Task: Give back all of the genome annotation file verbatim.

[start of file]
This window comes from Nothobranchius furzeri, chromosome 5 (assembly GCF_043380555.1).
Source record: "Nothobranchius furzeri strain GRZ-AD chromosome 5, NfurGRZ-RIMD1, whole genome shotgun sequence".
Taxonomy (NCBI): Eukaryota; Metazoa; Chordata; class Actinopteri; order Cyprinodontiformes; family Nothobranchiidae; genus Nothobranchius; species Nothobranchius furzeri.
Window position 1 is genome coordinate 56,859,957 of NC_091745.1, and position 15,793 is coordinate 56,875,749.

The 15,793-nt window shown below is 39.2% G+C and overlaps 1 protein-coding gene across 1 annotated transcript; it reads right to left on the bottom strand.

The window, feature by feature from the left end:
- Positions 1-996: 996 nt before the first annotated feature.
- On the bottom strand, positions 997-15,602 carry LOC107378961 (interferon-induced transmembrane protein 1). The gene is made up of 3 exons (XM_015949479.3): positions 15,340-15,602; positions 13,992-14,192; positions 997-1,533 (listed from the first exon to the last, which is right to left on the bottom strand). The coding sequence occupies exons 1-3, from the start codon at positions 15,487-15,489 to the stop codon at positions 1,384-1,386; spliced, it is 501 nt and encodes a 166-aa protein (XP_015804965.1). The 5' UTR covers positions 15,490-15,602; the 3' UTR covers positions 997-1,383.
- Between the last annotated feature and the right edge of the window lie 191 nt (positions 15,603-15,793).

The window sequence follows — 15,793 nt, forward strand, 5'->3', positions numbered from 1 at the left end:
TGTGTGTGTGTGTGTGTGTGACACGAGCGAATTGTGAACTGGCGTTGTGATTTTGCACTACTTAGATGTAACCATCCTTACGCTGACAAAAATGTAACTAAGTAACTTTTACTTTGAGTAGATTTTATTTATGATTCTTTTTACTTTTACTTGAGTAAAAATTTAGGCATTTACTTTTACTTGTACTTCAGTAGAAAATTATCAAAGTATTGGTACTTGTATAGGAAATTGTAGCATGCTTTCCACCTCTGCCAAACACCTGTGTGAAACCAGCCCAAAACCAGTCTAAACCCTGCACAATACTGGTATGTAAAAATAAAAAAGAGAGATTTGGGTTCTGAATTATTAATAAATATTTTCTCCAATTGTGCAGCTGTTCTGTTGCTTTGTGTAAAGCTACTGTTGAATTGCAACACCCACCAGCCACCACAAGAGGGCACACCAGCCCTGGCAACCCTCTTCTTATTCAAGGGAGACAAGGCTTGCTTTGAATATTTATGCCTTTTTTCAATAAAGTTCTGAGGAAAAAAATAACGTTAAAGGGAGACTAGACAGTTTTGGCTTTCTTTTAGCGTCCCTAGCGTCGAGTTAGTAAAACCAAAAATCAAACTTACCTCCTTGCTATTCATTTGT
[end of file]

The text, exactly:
This window comes from Nothobranchius furzeri, chromosome 5 (assembly GCF_043380555.1).
Source record: "Nothobranchius furzeri strain GRZ-AD chromosome 5, NfurGRZ-RIMD1, whole genome shotgun sequence".
Taxonomy (NCBI): Eukaryota; Metazoa; Chordata; class Actinopteri; order Cyprinodontiformes; family Nothobranchiidae; genus Nothobranchius; species Nothobranchius furzeri.
Window position 1 is genome coordinate 56,859,957 of NC_091745.1, and position 15,793 is coordinate 56,875,749.

The 15,793-nt window shown below is 39.2% G+C and overlaps 1 protein-coding gene across 1 annotated transcript; it reads right to left on the bottom strand.

The window, feature by feature from the left end:
- Positions 1-996: 996 nt before the first annotated feature.
- On the bottom strand, positions 997-15,602 carry LOC107378961 (interferon-induced transmembrane protein 1). The gene is made up of 3 exons (XM_015949479.3): positions 15,340-15,602; positions 13,992-14,192; positions 997-1,533 (listed from the first exon to the last, which is right to left on the bottom strand). The coding sequence occupies exons 1-3, from the start codon at positions 15,487-15,489 to the stop codon at positions 1,384-1,386; spliced, it is 501 nt and encodes a 166-aa protein (XP_015804965.1). The 5' UTR covers positions 15,490-15,602; the 3' UTR covers positions 997-1,383.
- Between the last annotated feature and the right edge of the window lie 191 nt (positions 15,603-15,793).

The window sequence follows — 15,793 nt, forward strand, 5'->3', positions numbered from 1 at the left end:
TGTGTGTGTGTGTGTGTGTGACACGAGCGAATTGTGAACTGGCGTTGTGATTTTGCACTACTTAGATGTAACCATCCTTACGCTGACAAAAATGTAACTAAGTAACTTTTACTTTGAGTAGATTTTATTTATGATTCTTTTTACTTTTACTTGAGTAAAAATTTAGGCATTTACTTTTACTTGTACTTCAGTAGAAAATTATCAAAGTATTGGTACTTGTATAGGAAATTGTAGCATGCTTTCCACCTCTGCCAAACACCTGTGTGAAACCAGCCCAAAACCAGTCTAAACCCTGCACAATACTGGTATGTAAAAATAAAAAAGAGAGATTTGGGTTCTGAATTATTAATAAATATTTTCTCCAATTGTGCAGCTGTTCTGTTGCTTTGTGTAAAGCTACTGTTGAATTGCAACACCCACCAGCCACCACAAGAGGGCACACCAGCCCTGGCAACCCTCTTCTTATTCAAGGGAGACAAGGCTTGCTTTGAATATTTATGCCTTTTTTCAATAAAGTTCTGAGGAAAAAAATAACGTTAAAGGGAGACTAGACAGTTTTGGCTTTCTTTTAGCGTCCCTAGCGTCGAGTTAGTAAAACCAAAAATCAAACTTACCTCCTTGCTATTCATTTGT